This session is a followup to the Service Bus session that I did at the build conference and explains advanced usage patterns:

Categories: .NET Services | AppFabric | Azure | Talks | MSMQ | Web Services

For programmers writing distributed systems and are not using queues in them just yet. If you are a message-oriented middleware veteran - move along ;-)

Categories: Technology | MSMQ

March 29, 2007
@ 08:02 AM

A bad sign for how much I’m coding these days is that I had a HDD crash three weeks ago and only restored Visual Studio into fully working condition with all my tools and stuff today. I’ve decided that that has to change otherwise I’ll get really rusty.

Picking up the thread from “Professor Indigo” Nicholas Allen, I’ve built a little program that illustrates an alternate handling strategy for poisonous messages that WCF throws into the poison queue on Vista and Longhorn Server if you ask it to (ReceiveErrorHandling.Move). The one we’re showing in the docs is implementing a local resolution strategy that’s being fired within the service when the service ends up faulting; that’s the strategy for ReceiveErrorHandling.Fault and works for MSMQ 3.0. The strategy I’m showing here requires our latest OS wave.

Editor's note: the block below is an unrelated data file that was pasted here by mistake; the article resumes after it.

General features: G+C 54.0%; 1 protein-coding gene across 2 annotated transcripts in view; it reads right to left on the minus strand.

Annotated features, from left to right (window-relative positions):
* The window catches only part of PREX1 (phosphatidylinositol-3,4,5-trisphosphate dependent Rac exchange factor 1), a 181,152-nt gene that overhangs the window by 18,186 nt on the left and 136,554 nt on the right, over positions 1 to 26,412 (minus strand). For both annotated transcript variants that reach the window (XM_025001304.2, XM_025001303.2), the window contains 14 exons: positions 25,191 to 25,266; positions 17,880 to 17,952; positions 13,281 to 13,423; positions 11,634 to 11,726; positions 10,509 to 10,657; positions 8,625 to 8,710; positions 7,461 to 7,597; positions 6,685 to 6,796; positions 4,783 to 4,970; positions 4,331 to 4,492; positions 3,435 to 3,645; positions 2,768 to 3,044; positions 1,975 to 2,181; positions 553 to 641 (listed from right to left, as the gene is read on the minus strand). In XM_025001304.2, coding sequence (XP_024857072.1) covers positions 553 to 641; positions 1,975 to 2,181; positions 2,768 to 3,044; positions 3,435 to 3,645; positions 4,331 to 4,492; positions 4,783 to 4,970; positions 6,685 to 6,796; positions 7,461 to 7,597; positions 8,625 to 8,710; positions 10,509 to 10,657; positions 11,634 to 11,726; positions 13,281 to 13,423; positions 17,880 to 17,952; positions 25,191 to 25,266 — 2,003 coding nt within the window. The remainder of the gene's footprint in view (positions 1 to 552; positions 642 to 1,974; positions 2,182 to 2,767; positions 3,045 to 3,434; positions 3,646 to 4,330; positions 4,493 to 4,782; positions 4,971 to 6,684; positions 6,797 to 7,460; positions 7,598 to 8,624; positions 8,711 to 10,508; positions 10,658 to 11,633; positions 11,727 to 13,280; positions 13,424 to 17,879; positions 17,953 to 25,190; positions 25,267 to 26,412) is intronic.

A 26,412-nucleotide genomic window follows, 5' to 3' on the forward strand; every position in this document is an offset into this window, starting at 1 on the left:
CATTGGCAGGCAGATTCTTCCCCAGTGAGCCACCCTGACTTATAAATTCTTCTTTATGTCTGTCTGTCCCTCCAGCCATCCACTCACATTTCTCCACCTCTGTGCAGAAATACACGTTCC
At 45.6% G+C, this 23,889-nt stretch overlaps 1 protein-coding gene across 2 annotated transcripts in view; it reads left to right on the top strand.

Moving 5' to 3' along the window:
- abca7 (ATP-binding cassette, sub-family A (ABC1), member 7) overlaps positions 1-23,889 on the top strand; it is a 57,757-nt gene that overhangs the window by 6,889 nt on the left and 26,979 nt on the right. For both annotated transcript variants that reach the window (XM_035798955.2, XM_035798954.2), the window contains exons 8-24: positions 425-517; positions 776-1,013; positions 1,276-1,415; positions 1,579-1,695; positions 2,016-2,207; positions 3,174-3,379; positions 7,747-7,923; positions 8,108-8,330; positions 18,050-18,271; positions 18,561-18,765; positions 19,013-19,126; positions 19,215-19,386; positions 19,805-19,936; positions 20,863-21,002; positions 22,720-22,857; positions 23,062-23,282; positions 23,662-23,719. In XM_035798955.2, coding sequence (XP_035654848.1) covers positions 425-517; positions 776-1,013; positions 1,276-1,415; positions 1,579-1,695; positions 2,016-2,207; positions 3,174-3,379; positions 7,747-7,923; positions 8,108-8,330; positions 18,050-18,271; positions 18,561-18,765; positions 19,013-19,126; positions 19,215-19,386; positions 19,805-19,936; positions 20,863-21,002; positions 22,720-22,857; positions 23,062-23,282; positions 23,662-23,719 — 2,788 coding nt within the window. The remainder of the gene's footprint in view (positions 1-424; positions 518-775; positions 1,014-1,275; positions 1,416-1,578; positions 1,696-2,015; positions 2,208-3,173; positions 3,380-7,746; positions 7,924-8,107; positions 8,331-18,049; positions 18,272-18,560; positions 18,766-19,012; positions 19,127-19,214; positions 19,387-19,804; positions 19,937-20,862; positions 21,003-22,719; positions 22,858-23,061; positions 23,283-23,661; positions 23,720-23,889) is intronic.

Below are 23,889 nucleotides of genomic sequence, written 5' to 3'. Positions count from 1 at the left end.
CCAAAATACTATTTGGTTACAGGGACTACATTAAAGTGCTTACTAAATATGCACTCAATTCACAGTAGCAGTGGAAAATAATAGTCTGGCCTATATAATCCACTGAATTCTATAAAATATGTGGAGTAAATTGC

When a message arrives at a WCF endpoint through a queue, WCF will – if the queue is transactional – open a transaction and de-queue the message. It will then try to dispatch it to the target service and operation. Assuming the dispatch works, the operation gets invoked and – might – tank. If it does, an exception is raised, thrown back into the WCF stack and the transaction aborts. Happily, WCF grabs the next message from the queue – which happens to be the one that just caused the failure due to the rollback – and the operation – might – tank again.

Now, the reasons why the operation might fail are as numerous as the combinations of program statement combinations that you could put there. Anything could happen. The program is completely broken, the input data causes the app to go to that branch that nobody ever cared to test – or apparently not enough, the backend database is permanently offline, the machine is having an extremely bad hardware day, power fails, you name it.